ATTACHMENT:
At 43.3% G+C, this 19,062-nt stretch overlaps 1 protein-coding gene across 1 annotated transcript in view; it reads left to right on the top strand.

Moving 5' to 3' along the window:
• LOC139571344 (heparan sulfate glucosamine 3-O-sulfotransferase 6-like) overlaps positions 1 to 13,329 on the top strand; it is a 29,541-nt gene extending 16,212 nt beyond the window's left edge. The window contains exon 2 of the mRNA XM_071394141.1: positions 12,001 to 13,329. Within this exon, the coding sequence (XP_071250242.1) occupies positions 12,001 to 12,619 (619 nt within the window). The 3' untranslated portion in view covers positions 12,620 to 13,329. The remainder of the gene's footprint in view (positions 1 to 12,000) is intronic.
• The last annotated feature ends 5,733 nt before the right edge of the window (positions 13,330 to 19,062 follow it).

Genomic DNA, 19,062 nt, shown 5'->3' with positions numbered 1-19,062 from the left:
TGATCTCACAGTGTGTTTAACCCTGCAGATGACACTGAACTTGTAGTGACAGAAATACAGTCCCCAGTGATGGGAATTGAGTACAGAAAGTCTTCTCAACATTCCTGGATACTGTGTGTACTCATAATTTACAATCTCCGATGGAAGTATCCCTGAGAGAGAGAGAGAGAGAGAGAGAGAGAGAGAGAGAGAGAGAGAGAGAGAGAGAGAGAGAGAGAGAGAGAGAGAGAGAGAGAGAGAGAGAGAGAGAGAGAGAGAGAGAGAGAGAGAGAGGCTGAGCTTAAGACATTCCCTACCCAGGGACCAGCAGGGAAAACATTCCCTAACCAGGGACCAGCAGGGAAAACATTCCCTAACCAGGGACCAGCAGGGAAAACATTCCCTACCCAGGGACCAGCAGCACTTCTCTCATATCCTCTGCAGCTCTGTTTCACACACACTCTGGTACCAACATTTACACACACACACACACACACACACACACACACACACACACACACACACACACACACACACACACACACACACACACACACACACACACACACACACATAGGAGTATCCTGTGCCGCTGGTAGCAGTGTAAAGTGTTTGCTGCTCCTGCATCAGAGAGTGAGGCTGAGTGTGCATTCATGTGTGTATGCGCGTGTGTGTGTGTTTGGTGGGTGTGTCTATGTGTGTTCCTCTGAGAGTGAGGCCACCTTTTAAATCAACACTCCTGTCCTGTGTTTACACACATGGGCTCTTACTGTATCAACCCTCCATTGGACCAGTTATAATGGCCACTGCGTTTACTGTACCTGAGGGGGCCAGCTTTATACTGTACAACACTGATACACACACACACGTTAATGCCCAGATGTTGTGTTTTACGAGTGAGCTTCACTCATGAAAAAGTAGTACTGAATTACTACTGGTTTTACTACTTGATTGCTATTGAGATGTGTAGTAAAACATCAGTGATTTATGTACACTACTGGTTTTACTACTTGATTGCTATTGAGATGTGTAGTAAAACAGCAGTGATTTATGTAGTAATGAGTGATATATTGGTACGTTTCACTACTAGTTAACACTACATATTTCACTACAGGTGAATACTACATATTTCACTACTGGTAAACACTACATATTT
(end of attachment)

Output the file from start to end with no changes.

At 43.3% G+C, this 19,062-nt stretch overlaps 1 protein-coding gene across 1 annotated transcript in view; it reads left to right on the top strand.

Moving 5' to 3' along the window:
• LOC139571344 (heparan sulfate glucosamine 3-O-sulfotransferase 6-like) overlaps positions 1 to 13,329 on the top strand; it is a 29,541-nt gene extending 16,212 nt beyond the window's left edge. The window contains exon 2 of the mRNA XM_071394141.1: positions 12,001 to 13,329. Within this exon, the coding sequence (XP_071250242.1) occupies positions 12,001 to 12,619 (619 nt within the window). The 3' untranslated portion in view covers positions 12,620 to 13,329. The remainder of the gene's footprint in view (positions 1 to 12,000) is intronic.
• The last annotated feature ends 5,733 nt before the right edge of the window (positions 13,330 to 19,062 follow it).

Genomic DNA, 19,062 nt, shown 5'->3' with positions numbered 1-19,062 from the left:
TGATCTCACAGTGTGTTTAACCCTGCAGATGACACTGAACTTGTAGTGACAGAAATACAGTCCCCAGTGATGGGAATTGAGTACAGAAAGTCTTCTCAACATTCCTGGATACTGTGTGTACTCATAATTTACAATCTCCGATGGAAGTATCCCTGAGAGAGAGAGAGAGAGAGAGAGAGAGAGAGAGAGAGAGAGAGAGAGAGAGAGAGAGAGAGAGAGAGAGAGAGAGAGAGAGAGAGAGAGAGAGAGAGAGAGAGAGAGAGAGAGAGAGAGGCTGAGCTTAAGACATTCCCTACCCAGGGACCAGCAGGGAAAACATTCCCTAACCAGGGACCAGCAGGGAAAACATTCCCTAACCAGGGACCAGCAGGGAAAACATTCCCTACCCAGGGACCAGCAGCACTTCTCTCATATCCTCTGCAGCTCTGTTTCACACACACTCTGGTACCAACATTTACACACACACACACACACACACACACACACACACACACACACACACACACACACACACACACACACACACACACACACACACACACACACACACACATAGGAGTATCCTGTGCCGCTGGTAGCAGTGTAAAGTGTTTGCTGCTCCTGCATCAGAGAGTGAGGCTGAGTGTGCATTCATGTGTGTATGCGCGTGTGTGTGTGTTTGGTGGGTGTGTCTATGTGTGTTCCTCTGAGAGTGAGGCCACCTTTTAAATCAACACTCCTGTCCTGTGTTTACACACATGGGCTCTTACTGTATCAACCCTCCATTGGACCAGTTATAATGGCCACTGCGTTTACTGTACCTGAGGGGGCCAGCTTTATACTGTACAACACTGATACACACACACACGTTAATGCCCAGATGTTGTGTTTTACGAGTGAGCTTCACTCATGAAAAAGTAGTACTGAATTACTACTGGTTTTACTACTTGATTGCTATTGAGATGTGTAGTAAAACATCAGTGATTTATGTACACTACTGGTTTTACTACTTGATTGCTATTGAGATGTGTAGTAAAACAGCAGTGATTTATGTAGTAATGAGTGATATATTGGTACGTTTCACTACTAGTTAACACTACATATTTCACTACAGGTGAATACTACATATTTCACTACTGGTAAACACTACATATTT